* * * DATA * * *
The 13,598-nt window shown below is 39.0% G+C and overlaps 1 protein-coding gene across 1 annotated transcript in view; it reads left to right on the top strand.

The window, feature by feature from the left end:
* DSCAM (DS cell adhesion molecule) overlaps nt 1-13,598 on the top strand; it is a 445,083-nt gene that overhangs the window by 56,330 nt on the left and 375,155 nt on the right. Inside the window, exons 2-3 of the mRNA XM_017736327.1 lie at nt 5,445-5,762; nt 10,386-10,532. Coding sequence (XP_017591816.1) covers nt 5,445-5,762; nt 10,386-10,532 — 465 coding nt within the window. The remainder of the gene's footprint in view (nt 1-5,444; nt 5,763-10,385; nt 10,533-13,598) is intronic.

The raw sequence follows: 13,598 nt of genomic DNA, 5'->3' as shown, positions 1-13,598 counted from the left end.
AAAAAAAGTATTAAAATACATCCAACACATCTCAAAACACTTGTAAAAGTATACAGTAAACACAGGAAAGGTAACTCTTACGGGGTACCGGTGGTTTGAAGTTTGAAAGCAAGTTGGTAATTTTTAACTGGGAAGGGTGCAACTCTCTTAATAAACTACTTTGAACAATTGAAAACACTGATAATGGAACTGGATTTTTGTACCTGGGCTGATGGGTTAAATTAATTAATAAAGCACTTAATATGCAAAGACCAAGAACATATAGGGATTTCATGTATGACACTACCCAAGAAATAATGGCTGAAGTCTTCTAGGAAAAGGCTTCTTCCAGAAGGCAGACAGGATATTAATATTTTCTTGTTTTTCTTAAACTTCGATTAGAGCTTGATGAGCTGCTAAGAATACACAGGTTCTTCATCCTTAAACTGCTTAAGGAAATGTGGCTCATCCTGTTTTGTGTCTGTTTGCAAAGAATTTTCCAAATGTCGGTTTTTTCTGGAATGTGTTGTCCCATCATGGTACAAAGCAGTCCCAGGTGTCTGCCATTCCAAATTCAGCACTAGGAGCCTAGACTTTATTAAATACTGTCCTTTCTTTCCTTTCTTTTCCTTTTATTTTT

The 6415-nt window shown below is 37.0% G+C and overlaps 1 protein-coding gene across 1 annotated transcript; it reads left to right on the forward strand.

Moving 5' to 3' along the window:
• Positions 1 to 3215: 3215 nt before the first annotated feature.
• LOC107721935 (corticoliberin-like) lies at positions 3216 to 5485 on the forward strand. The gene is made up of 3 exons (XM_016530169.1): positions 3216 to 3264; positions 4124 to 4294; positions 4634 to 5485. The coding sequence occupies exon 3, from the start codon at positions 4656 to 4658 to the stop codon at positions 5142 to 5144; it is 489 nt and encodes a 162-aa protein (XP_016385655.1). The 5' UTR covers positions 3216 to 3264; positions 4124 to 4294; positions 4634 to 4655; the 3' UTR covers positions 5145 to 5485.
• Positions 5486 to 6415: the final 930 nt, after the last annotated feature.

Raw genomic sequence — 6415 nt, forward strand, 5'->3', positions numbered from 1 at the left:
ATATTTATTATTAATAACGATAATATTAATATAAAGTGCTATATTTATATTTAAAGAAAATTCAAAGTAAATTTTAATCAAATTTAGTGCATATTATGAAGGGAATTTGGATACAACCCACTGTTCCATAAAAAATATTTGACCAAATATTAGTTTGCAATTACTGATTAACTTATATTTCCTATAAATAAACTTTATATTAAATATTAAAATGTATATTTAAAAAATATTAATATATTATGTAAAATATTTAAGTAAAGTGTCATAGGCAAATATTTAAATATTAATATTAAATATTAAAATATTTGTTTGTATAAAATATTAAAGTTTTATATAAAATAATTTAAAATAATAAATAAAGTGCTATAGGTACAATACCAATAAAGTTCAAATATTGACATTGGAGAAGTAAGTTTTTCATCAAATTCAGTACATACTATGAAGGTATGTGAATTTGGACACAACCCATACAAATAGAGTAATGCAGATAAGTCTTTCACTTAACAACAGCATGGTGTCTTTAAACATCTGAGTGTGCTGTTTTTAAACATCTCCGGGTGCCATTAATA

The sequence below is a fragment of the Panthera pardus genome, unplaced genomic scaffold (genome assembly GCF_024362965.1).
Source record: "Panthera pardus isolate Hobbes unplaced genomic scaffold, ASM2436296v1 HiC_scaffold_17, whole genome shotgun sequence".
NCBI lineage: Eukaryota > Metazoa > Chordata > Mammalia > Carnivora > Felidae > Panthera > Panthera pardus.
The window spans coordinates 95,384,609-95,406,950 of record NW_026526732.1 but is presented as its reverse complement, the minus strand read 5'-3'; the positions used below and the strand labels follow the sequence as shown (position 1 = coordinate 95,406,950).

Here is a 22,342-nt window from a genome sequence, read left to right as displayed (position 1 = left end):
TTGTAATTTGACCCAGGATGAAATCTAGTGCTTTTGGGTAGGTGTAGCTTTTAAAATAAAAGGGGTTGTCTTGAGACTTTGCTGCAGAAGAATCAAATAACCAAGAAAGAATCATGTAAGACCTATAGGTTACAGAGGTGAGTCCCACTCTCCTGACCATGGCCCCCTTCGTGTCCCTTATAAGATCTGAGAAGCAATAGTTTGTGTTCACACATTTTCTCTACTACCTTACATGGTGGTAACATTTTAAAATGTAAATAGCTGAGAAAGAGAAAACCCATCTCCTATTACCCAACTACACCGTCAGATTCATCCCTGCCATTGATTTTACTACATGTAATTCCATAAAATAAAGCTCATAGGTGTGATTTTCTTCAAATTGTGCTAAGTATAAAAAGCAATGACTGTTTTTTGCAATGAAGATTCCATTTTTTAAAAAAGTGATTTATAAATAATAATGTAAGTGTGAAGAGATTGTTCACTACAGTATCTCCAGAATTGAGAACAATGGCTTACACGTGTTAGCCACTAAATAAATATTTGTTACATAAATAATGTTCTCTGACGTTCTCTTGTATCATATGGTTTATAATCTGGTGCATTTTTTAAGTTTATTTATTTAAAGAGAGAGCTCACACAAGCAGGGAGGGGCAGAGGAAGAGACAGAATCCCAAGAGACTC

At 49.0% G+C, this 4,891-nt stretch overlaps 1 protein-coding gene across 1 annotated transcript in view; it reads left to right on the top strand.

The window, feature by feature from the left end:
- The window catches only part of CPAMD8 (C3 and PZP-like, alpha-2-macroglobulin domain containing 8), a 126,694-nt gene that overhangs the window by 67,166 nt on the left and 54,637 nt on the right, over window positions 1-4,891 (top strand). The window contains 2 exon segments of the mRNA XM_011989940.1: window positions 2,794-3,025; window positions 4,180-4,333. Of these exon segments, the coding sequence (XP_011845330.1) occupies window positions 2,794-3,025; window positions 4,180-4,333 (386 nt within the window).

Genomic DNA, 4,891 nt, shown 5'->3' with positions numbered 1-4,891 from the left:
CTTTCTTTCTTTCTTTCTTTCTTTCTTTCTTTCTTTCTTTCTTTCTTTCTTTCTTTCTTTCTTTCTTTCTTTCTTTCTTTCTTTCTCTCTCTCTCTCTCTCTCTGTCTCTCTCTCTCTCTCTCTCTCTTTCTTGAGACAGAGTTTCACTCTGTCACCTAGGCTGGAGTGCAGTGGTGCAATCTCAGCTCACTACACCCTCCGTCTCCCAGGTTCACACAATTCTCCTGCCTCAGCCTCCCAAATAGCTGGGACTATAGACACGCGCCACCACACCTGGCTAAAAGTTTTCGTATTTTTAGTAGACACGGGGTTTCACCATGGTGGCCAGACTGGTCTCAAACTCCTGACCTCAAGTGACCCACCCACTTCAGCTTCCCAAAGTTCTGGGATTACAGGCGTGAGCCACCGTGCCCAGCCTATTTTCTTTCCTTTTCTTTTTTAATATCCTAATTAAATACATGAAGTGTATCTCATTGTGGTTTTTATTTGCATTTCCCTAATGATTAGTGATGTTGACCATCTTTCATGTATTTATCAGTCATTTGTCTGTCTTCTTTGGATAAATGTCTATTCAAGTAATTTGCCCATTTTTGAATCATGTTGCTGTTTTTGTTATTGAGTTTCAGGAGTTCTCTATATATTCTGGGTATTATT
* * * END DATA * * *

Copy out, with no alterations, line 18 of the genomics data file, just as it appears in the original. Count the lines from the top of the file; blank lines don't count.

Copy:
TTGTAATTTGACCCAGGATGAAATCTAGTGCTTTTGGGTAGGTGTAGCTTTTAAAATAAAAGGGGTTGTCTTGAGACTTTGCTGCAGAAGAATCAAATAACCAAGAAAGAATCATGTAAGACCTATAGGTTACAGAGGTGAGTCCCACTCTCCTGACCATGGCCCCCTTCGTGTCCCTTATAAGATCTGAGAAGCAATAGTTTGTGTTCACACATTTTCTCTACTACCTTACATGGTGGTAACATTTTAAAATGTAAATAGCTGAGAAAGAGAAAACCCATCTCCTATTACCCAACTACACCGTCAGATTCATCCCTGCCATTGATTTTACTACATGTAATTCCATAAAATAAAGCTCATAGGTGTGATTTTCTTCAAATTGTGCTAAGTATAAAAAGCAATGACTGTTTTTTGCAATGAAGATTCCATTTTTTAAAAAAGTGATTTATAAATAATAATGTAAGTGTGAAGAGATTGTTCACTACAGTATCTCCAGAATTGAGAACAATGGCTTACACGTGTTAGCCACTAAATAAATATTTGTTACATAAATAATGTTCTCTGACGTTCTCTTGTATCATATGGTTTATAATCTGGTGCATTTTTTAAGTTTATTTATTTAAAGAGAGAGCTCACACAAGCAGGGAGGGGCAGAGGAAGAGACAGAATCCCAAGAGACTC